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Lucid Motors subpoenaed by the SEC. Shares plunge [CNN Business]
The company said the probe "appears to concern" the SPAC deal that took it public earlier this year, along with "certain projections and statements."
Lucid raised $4 billion through its combination with Churchill Capital Corp., which was a shell company set up to take a company public without having to go through the typical initial public offering process. The deal was announced in February and shares started trading on Nasdaq in July.

New York City imposes vaccine mandate for all private sector employers, Mayor de Blasio says [CNBC]
The mandate will go into effect on Dec. 27, de Blasio said.
“We’ve got omicron as a new factor, we’ve got the colder weather, which is really going to create additional challenges with the delta variant, we’ve got holiday gatherings,” de Blasio told MSNBC Monday morning. “We in New York City have decided to use a preemptive strike to really do something bold to stop the further growth of Covid and the dangers it’s causing to all of us.”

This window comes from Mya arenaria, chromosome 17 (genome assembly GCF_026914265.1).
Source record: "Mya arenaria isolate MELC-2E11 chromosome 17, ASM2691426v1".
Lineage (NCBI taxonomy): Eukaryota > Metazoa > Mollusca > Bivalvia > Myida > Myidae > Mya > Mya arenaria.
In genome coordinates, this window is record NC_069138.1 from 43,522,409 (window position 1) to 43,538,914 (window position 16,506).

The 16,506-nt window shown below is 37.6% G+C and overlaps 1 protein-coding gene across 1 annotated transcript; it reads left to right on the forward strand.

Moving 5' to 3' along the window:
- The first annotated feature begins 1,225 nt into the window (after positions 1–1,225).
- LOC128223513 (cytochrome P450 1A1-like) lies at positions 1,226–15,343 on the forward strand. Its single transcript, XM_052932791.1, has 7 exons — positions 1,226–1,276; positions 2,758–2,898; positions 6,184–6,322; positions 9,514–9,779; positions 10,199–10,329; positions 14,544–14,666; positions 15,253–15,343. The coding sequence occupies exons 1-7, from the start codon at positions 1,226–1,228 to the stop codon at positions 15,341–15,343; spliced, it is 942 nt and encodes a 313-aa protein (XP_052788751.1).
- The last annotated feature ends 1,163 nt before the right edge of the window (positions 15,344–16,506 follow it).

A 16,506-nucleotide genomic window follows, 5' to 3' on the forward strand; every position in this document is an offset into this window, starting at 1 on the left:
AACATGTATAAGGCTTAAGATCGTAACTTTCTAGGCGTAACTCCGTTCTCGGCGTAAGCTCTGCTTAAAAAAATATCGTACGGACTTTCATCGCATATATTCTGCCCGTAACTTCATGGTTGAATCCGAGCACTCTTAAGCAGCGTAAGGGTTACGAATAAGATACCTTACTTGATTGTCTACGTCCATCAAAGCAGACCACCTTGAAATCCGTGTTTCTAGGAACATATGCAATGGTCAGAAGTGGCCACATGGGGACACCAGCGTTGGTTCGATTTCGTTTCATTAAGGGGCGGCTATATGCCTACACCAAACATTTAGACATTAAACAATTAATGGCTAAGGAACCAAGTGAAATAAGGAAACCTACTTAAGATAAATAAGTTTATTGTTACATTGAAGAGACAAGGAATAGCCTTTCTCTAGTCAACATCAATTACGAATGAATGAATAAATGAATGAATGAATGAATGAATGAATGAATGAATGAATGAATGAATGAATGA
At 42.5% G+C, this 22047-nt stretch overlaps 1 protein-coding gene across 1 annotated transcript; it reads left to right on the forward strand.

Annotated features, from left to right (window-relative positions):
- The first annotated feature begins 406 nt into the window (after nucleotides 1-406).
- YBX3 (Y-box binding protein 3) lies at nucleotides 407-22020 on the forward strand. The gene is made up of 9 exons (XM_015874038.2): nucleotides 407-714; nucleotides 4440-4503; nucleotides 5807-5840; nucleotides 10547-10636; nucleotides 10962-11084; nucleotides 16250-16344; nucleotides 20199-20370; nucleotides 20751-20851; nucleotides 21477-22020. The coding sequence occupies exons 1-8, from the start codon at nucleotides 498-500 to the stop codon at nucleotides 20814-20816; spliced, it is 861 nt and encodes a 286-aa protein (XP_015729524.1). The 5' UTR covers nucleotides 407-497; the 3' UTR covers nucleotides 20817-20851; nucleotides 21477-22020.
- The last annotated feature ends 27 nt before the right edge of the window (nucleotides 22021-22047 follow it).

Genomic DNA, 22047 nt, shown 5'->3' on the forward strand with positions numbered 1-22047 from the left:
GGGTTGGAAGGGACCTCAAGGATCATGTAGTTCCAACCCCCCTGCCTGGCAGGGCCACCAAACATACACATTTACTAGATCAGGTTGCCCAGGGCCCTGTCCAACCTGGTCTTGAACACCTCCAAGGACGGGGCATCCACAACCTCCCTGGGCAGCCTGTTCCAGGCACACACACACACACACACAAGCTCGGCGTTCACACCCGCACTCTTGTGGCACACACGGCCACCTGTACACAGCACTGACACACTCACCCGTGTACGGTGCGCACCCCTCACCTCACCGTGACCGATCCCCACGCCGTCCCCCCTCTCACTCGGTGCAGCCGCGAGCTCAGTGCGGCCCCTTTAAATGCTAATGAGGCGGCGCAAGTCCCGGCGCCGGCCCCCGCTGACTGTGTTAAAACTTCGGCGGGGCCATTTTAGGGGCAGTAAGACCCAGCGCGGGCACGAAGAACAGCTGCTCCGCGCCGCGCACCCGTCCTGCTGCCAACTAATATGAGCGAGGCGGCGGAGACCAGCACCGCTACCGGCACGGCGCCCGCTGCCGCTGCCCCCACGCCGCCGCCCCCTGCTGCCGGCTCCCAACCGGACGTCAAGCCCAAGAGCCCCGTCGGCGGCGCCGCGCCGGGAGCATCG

The city will also require proof of vaccination for children ages 5 to 11 for indoor dining, entertainment and fitness establishments, the mayor said.

Hedge Funds Suffer Big Losses on Biotech Rout [WSJ]
Perceptive Advisors, a prominent biotech hedge fund that manages about $9 billion, lost about 30% this year through November in its main fund, investors say. A hedge fund managed by OrbiMed Partners, which invests more than $18 billion in healthcare in public and private markets, has lost more than 40% this year through November, people familiar with the fund say…. Meanwhile, a hedge fund run by San Francisco-based Logos Capital, which manages about $1.4 billion, is down more than 25% for the period, other people say. Cormorant Asset Management lost 10% in November alone, adding to double-digit losses earlier in the year.

Trump SPAC Delivers Best Month Ever for Hedge Fund Veteran [Bloomberg]